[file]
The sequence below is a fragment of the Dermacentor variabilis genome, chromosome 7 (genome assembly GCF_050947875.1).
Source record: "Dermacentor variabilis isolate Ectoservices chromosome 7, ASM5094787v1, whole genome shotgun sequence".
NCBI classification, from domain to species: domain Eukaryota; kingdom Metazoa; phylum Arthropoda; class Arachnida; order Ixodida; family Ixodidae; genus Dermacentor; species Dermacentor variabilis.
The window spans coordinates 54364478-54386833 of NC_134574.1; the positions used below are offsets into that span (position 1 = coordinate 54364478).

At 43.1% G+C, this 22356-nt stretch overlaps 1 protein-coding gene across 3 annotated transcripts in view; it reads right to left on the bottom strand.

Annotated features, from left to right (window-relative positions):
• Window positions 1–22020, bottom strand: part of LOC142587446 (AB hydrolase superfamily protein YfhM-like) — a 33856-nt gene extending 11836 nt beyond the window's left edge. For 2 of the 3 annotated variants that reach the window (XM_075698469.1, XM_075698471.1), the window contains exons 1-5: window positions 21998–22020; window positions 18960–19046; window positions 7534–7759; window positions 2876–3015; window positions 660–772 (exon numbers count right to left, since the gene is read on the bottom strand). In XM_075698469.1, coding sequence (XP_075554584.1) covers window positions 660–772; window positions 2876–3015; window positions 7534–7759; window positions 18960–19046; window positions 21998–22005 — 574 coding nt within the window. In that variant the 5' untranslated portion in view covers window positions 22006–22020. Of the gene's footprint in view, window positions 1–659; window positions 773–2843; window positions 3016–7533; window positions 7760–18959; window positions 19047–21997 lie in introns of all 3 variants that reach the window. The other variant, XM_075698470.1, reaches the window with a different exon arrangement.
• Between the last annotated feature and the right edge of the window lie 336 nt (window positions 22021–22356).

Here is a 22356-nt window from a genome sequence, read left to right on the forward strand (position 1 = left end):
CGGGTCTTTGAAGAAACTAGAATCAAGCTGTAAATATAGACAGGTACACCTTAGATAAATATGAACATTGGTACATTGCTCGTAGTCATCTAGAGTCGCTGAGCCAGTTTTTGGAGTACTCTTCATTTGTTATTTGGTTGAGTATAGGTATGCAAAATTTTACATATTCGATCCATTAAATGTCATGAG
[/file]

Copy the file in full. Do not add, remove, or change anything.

The sequence below is a fragment of the Dermacentor variabilis genome, chromosome 7 (genome assembly GCF_050947875.1).
Source record: "Dermacentor variabilis isolate Ectoservices chromosome 7, ASM5094787v1, whole genome shotgun sequence".
NCBI classification, from domain to species: domain Eukaryota; kingdom Metazoa; phylum Arthropoda; class Arachnida; order Ixodida; family Ixodidae; genus Dermacentor; species Dermacentor variabilis.
The window spans coordinates 54364478-54386833 of NC_134574.1; the positions used below are offsets into that span (position 1 = coordinate 54364478).

At 43.1% G+C, this 22356-nt stretch overlaps 1 protein-coding gene across 3 annotated transcripts in view; it reads right to left on the bottom strand.

Annotated features, from left to right (window-relative positions):
• Window positions 1–22020, bottom strand: part of LOC142587446 (AB hydrolase superfamily protein YfhM-like) — a 33856-nt gene extending 11836 nt beyond the window's left edge. For 2 of the 3 annotated variants that reach the window (XM_075698469.1, XM_075698471.1), the window contains exons 1-5: window positions 21998–22020; window positions 18960–19046; window positions 7534–7759; window positions 2876–3015; window positions 660–772 (exon numbers count right to left, since the gene is read on the bottom strand). In XM_075698469.1, coding sequence (XP_075554584.1) covers window positions 660–772; window positions 2876–3015; window positions 7534–7759; window positions 18960–19046; window positions 21998–22005 — 574 coding nt within the window. In that variant the 5' untranslated portion in view covers window positions 22006–22020. Of the gene's footprint in view, window positions 1–659; window positions 773–2843; window positions 3016–7533; window positions 7760–18959; window positions 19047–21997 lie in introns of all 3 variants that reach the window. The other variant, XM_075698470.1, reaches the window with a different exon arrangement.
• Between the last annotated feature and the right edge of the window lie 336 nt (window positions 22021–22356).

Here is a 22356-nt window from a genome sequence, read left to right on the forward strand (position 1 = left end):
CGGGTCTTTGAAGAAACTAGAATCAAGCTGTAAATATAGACAGGTACACCTTAGATAAATATGAACATTGGTACATTGCTCGTAGTCATCTAGAGTCGCTGAGCCAGTTTTTGGAGTACTCTTCATTTGTTATTTGGTTGAGTATAGGTATGCAAAATTTTACATATTCGATCCATTAAATGTCATGAG